This painting will be included as a lot during the live auction. In 2002, the cherry tree in our backyard produced a record crop. Usually by mid-August the cherry season is over. On this year we ate cherries until the very last week of September. Click on this link for more information - AUCTION INFO .

Saturday, October 6, 2007

Opening reception, A SMASHING SUCCESS !

Top photo- Gallery owner, Cliff Turner and me
Second top photo- Suzanne, Jean-Luc and me.

This solo exhibition comprised of 25 paintings, 22 of them were achieved since early January of 2007. After all the time spent in my studio focusing on all of energy on this single show, I could never have imagined in my wildest dream that it would turn out the way it did. A buzz had started during the week leading to the opening, as pieces started to sell. Yesterday, as I was unwrapping the paintings inside the gallery in preparation to set up the show, a lovely lady getting a first glance of the paintings and another lady on the phone from Tennessee each acquired a piece. Tonight was no exception. A steady flow of well wishers came to view the collection, and I had a chance to engage in some very lively conversations with so many of them during the full three hours. I had so much fun meeting all of you and was touched by the comments. When the evening was over, we did a tally of the red dots, and 19 out of the 25 had sold. I am still in shock, and it hasn't sinked in yet.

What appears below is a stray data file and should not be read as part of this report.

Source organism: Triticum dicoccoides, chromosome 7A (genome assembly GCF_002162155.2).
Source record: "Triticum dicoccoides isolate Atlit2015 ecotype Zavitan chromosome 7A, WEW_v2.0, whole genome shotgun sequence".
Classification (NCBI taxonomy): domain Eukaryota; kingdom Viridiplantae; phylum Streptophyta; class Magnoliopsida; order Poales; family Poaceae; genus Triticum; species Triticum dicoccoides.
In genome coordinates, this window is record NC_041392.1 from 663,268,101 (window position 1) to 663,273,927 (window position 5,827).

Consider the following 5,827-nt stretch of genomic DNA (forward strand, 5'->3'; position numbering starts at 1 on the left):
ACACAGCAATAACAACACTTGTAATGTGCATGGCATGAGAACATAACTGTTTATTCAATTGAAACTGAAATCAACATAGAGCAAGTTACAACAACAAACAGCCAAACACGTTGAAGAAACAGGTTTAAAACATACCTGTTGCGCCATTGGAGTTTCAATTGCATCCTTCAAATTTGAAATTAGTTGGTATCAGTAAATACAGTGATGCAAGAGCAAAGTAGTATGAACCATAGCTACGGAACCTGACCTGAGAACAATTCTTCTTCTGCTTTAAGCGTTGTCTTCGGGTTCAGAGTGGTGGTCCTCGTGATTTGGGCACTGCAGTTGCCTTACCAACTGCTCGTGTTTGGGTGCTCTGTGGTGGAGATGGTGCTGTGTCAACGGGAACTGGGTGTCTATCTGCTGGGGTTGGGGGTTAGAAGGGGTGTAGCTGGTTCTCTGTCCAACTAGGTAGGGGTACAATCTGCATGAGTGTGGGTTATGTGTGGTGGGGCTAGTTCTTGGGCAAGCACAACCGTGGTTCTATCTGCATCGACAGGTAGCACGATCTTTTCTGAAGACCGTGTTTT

First I want to thank my wife Suzanne and son Jean-Luc. Sue you are my rock, the north on my compass when I lose my direction, the voice of reason, my muse, my soul mate, the reason I became a painter when you surprised me on the year of our wedding with a set of watercolors. I love you more today than ever. Jean-Luc, you have the kindness heart and most positive outlook on life. When I became your father, I thought that I would have to teach you so much stuff. As it turned out, it was you who thought me even more. Je t'adore. Thank you so much for being by my side this evening.

To Cliff Turner and Shannon Merrifield, the proud owner of Handworks Gallery, I cannot thank you enough for putting your thrust in me by hosting this first solo show with your gallery. Cliff is a hyperrealist/trompe oeil artist himself. I first became aware of is work in 1999 during a solo show held in Saint John. This was a few years before they took over Handworks Gallery. His art had an immediate impact on my own work. I seems a bit surreal still that I am showing my work in their galleries today. I am so lucky and grateful for this opportunity. To gallery employees, Joanna, Jeneca, Ray, and another young lady I met tonight which I cannot recall her name (I'm sorry), thank you for all your help.

To Dr. Jeff Sheppard, and the Chiropractic Centre of Saint John and Rothesay, who sponsored the exhibition. A chiropractor is a runner's best friend. Thank you so much for your support, and tonight he was also an painter's best friend.
To everybody who came tonight to help me celebrate. To all the patrons who purchased the art, you have made this evening a great success. I hope that my paintings will add a little ray of light in your homes. To Ron for your phone call during the reception to cheer me on. To everybody who e-mailed me to wish me well. To all those who will come see the show in the next two weeks, your encouragement and supports means everything.To all my fellow blog painters who have encourage me since I started to post my art. And to all those I may have forgotten, this would not have been possible without you.